• Ryan M. Pierson

Four Things I Learned as a Security Guard

Updated: Sep 19


In 2001, I moved to Austin with the hope of working at Dell. Dell was known for its enterprise workstations and servers, but it was gaining a lot of ground in the consumer market as well for its rugged laptops and non-beige systems.


Unfortunately for me, the very month I moved to Austin was also the month that the dotcom bust hit Dell, resulting in a lengthy hiring freeze and massive layoff affecting much of the workforce.


I ended up working as a line cook for a week, then at the Sears call center doing product support for air conditioners and refrigerators. As much as I enjoyed learning more about appliances, I wanted a job that let me have a little freedom to walk around.


That's when I started asking the security officer at the front desk about working at Wackenhut (now G4S Secure Solutions). After a few conversations, I applied and found myself quickly hired. My assignment: Dell's corporate headquarters.


The job not only allowed me to do plenty of walking, but it gave me a perspective that I never would have imagined having had I not taken the leap and put on the uniform.


Blue and White Collar Workers Treat People Differently


I spent some time working at the warehouses that Dell used to receive, customize, test, and ship their systems. While the parts were largely made overseas, the assembly and refurbishment were handled in the U.S.


I spent several months at the gatehouse checking empty trailers and signing out truckers as they headed out on the road with loads of new systems. On occasion, I worked in the warehouse operating the metal detector or sealing trucks and documenting shipments as they arrived.


The workers at the warehouses, as well as the truckers, were absolutely fantastic to work with. They treated me as an equal, sparking up conversations, and occasionally inviting me to after-hours outings. It felt, though I was not actually working the floor, I was part of the team.


This is a stark contrast to the white-collar workers I met at the corporate offices.


Dell had a strict policy on wearing badges to get inside the buildings. It was a policy we were told we had to enforce, even if Michael Dell himself walked past us. So, I did. Unfortunately, the employees that forgot their badges would argue, belittle, and attempt to sneak into the building using a back entrance, piggybacking on other employees.


The overnight shift, of which I was frequently apart, had the extra job of gathering unsecured laptops off employee desks and bringing them to the security office. The employees would then have to have their managers retrieve their laptops, which usually resulted in additional resentment towards the security team.


Things were often pretty tense. We were reminded frequently that we were dealing with folks that made six figures, and they could have us fired if we made their lives too difficult.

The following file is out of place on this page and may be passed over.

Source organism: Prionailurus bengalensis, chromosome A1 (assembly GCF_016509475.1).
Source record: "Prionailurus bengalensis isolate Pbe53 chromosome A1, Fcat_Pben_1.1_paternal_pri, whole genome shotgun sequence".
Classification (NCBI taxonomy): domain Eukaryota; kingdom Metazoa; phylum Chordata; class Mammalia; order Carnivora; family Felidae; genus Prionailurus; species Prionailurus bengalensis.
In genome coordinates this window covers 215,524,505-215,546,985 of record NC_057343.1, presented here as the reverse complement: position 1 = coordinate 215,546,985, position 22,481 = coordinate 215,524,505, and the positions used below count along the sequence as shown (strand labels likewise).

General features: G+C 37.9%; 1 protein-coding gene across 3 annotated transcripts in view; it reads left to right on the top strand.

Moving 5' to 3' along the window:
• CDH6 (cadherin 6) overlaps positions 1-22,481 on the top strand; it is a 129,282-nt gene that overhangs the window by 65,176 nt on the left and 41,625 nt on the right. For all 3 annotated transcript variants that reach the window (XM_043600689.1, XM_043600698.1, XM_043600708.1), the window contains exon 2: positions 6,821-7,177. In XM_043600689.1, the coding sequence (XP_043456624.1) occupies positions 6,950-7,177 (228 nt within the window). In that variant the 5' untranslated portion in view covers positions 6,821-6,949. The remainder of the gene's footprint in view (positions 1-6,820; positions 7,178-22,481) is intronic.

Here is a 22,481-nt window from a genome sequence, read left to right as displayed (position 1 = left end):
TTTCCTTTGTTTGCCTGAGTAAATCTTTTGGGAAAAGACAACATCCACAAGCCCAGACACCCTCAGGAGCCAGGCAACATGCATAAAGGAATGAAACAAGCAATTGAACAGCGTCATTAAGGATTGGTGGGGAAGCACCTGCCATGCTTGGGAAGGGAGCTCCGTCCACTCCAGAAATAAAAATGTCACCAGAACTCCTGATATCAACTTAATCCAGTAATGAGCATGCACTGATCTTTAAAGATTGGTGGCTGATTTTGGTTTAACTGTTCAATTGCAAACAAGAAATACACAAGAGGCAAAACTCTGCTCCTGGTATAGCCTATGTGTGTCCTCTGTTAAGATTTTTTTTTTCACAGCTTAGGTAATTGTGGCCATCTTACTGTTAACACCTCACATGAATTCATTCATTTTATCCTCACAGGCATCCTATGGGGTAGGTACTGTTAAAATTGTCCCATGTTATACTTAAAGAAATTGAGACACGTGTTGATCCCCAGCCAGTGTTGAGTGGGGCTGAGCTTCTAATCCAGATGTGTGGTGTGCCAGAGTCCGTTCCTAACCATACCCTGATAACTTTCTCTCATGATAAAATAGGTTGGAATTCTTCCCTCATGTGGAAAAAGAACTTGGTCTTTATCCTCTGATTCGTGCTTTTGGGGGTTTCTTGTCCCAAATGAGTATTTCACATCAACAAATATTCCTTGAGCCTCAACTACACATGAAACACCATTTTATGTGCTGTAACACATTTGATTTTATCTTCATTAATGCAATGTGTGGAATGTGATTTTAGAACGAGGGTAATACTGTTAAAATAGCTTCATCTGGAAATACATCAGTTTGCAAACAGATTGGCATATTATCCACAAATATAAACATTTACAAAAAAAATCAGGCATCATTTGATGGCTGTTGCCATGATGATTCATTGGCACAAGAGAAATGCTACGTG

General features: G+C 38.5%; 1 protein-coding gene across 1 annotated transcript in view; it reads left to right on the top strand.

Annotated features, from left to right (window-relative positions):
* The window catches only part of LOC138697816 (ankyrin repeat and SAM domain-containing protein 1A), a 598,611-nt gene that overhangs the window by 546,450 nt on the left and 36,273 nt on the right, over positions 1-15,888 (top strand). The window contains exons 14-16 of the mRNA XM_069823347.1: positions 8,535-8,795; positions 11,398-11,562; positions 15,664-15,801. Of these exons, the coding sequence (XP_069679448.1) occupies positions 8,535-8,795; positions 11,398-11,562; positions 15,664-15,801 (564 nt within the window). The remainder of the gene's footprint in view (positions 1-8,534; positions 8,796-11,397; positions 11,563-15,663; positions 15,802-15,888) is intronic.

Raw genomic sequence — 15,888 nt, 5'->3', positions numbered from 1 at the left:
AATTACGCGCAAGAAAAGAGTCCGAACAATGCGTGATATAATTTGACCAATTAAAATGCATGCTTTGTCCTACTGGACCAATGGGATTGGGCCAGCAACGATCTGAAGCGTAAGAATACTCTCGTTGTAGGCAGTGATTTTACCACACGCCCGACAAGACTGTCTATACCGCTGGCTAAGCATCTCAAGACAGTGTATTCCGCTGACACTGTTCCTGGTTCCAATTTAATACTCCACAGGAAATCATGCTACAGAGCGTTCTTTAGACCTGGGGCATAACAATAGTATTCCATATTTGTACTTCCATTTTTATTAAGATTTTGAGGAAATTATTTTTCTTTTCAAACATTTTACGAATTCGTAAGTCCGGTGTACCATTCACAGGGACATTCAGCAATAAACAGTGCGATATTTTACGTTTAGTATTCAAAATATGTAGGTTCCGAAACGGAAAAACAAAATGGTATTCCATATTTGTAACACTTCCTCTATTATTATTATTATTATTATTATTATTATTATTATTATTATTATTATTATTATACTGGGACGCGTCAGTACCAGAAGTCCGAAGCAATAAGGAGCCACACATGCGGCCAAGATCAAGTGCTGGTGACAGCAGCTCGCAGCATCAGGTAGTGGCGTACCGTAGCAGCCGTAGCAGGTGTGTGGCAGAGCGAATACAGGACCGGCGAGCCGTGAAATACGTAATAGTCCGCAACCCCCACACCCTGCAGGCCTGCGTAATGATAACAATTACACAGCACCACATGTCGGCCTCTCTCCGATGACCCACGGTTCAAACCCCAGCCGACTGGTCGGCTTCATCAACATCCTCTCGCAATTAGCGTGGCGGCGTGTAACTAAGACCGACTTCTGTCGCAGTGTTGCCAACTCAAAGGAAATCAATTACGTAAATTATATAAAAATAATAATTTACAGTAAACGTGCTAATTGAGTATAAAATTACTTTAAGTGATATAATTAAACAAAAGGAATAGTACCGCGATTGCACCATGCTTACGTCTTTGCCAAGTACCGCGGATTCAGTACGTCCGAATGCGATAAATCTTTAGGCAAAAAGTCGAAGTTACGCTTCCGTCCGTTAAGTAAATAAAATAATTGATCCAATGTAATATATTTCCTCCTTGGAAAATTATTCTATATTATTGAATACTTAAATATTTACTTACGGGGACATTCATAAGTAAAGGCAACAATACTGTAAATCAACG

An Active Imagination Fights Boredom


I worked 16-hour shifts ending in the morning. Overnights were often quiet, lonely times and I spent many shifts never seeing another human being. This was especially true during a couple of months where I was stationed at an empty warehouse that was no longer used by the company.


Staying awake was a challenge, and even though I was a night owl, the long hours of silence took a toll. This was before smartphones, and luxuries like laptops, radios, tablets, and even books were either not yet invented or not permitted while on duty.


What got me through it? When I couldn't sneak a phone call or two to a night owl friend of mine, I used my imagination. Thinking back on movies or books that I had enjoyed and trying to come up with new endings or sequels for them was one way to pass the time. Often, I'd daydream about speeches I'd give or things I could do if I won the lottery.


It was the same trick I used to get through detention at school, and it worked like a charm.


The World is a Different Place on a Third-Shift Schedule


When you work overnight, you sleep during the day. This sounds totally fine to folks that sleep in now and then, but when your shift ends at eight in the morning, you find yourself waking up around five or six in the afternoon when the business world is winding down for the day.


Your breakfast time is everyone else's dinner time, and there aren't enough "full menu all day" restaurants around to make the occasional trip out not awkward.


If you live in an apartment, everyone is louder during the day. People knock on your door and call you on the phone without any notion that you may be deep in sleep.


There are a few advantages to living your life at night. In Texas, you're rarely awake during the hottest part of the day. Shopping can be done at midnight when hardly anyone is at the grocery store and some shelves are freshly stocked with the newest produce.


A lot of my off time was spent playing video games and chatting with people online. Because of my weird hours, I met a lot of folks in Australia, England, and parts of Europe. Some of which remain friends to this day.


Data Centers are Extremely Interesting


The last thing on this list is a fun one. I loved working the data center. They were absolutely beautiful with hundreds of blinking lights and, of course, the best servers that Dell produced a the time.


Through the glass, I could watch the IT teams work. They routinely upgraded servers, swapped out hard drives, and added new systems. I loved hearing about the cool new technologies they were adding to the center.


It was one of the things that got me super interested in enterprise technology. Enterprise technology that I eventually made a living writing about.


I never did get that cushy office job at Dell, but I'm glad I didn't. I got to experience the world from a perspective I never would have, otherwise.

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